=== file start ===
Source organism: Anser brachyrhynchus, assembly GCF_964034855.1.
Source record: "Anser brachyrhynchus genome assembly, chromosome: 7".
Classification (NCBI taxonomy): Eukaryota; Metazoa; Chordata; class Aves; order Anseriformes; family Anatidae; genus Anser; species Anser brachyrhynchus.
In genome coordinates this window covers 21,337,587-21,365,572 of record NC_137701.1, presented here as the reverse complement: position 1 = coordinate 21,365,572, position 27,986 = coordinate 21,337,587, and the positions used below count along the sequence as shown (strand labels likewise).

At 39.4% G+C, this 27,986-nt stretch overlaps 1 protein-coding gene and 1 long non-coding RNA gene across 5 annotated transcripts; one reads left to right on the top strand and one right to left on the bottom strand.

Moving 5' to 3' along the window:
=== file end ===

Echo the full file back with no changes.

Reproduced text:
Source organism: Anser brachyrhynchus, assembly GCF_964034855.1.
Source record: "Anser brachyrhynchus genome assembly, chromosome: 7".
Classification (NCBI taxonomy): Eukaryota; Metazoa; Chordata; class Aves; order Anseriformes; family Anatidae; genus Anser; species Anser brachyrhynchus.
In genome coordinates this window covers 21,337,587-21,365,572 of record NC_137701.1, presented here as the reverse complement: position 1 = coordinate 21,365,572, position 27,986 = coordinate 21,337,587, and the positions used below count along the sequence as shown (strand labels likewise).

At 39.4% G+C, this 27,986-nt stretch overlaps 1 protein-coding gene and 1 long non-coding RNA gene across 5 annotated transcripts; one reads left to right on the top strand and one right to left on the bottom strand.

Moving 5' to 3' along the window: